Barker Lecture 2014

Once again the department of chemistry hosted its annual Barker lecture, which was well attended with an audience drawn from across the departments at Rhodes. The 2014 Barker lecture was given by Dr Richard Gordon from The South African Medical Research Council (MRC), where he is a director of an initiative called Strategic Health Innovation Partnership (SHIP). Dr Gordon is also a senior investment case specialist at Technology Innovative Agency (TIA). He is an example of someone who has left the laboratory and moved to the commercial side of medicinal chemistry. He currently manages a project investment fund at the MRC and specializes in setting up multidisciplinary collaborations.

The Barker Lecture was entitled “Can South Africa play in the global biopharmaceutical world? Why do we have to...” The current progress of MMV390048, a chemical compound that was discovered by Medicines for Malaria Venture (MMV) and H3-D drug discovery center in Cape Town, as an antimalarial agent, was used as an example to address the question of whether South Africa can be a “player” in the global biopharmaceutical world. Responding to “why” he mentioned the impact of the bad “big five”, i.e. sleeping sickness, tuberculosis (TB), HIV/AIDs, diarrhea and malaria in the continent of Africa. Along with the big five, Dr Gordon highlighted diabetes and maternal health as being health issues that will cause a huge burden on health systems moving into the future. In addition, he presented two sessions on Medicinal Chemistry and Drug Discovery. These lectures were aimed to illustrate key drug discovery technologies which enable the translation of a chemical compound from the bench top to the bed side.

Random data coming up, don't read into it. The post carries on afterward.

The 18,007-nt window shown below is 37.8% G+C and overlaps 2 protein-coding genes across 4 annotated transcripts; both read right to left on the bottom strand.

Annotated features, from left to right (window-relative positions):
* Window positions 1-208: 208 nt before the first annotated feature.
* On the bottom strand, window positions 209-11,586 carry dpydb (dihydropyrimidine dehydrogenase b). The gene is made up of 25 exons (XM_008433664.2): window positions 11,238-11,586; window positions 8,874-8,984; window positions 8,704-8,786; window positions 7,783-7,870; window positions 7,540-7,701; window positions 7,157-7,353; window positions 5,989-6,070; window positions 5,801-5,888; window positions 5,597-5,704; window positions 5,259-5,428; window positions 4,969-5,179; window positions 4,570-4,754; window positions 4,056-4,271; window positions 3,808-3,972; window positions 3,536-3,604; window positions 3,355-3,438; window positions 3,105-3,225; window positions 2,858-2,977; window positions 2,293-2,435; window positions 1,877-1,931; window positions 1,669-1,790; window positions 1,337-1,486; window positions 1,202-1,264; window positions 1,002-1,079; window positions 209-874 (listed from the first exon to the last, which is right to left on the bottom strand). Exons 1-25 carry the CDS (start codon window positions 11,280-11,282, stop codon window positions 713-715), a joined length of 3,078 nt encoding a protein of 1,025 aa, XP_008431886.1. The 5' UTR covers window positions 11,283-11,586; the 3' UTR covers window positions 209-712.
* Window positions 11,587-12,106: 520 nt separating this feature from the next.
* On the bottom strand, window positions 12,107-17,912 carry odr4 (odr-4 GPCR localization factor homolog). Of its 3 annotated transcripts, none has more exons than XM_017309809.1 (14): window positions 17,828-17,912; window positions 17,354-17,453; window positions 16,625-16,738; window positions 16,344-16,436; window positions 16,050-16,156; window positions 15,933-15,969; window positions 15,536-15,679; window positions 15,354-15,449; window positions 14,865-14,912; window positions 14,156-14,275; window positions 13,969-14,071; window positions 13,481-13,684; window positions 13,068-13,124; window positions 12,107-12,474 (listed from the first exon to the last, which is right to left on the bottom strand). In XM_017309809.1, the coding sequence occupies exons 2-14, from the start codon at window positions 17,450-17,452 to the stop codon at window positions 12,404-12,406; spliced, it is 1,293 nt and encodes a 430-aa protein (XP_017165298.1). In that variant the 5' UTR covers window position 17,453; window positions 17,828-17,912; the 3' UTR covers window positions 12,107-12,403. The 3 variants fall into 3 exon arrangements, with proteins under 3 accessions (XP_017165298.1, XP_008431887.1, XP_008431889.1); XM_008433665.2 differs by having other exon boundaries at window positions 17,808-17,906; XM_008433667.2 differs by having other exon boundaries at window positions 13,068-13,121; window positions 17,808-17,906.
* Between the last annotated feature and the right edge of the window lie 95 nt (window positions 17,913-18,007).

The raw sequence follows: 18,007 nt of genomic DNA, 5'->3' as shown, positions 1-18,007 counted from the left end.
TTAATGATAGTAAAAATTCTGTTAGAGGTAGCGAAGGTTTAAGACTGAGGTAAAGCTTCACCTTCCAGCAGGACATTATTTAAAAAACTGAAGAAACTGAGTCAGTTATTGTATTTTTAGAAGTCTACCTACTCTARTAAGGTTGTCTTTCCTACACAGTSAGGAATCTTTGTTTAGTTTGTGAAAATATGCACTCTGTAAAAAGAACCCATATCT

Interesting facts:

Dr Gordon makes wine as a hobby.

He is a keen golfer and plays off a handicap of 3.

As a true chemist, he loves cooking!

He is a chartered marketer.

Dr Gordon oversaw the launch of products on the global market generating more than R100M in sales in 3 years.

Advice for students:

Think Big and be open minded. Embrace change and work hard. 

Good science always gets funded.

Whining never helps.

 Be persistent.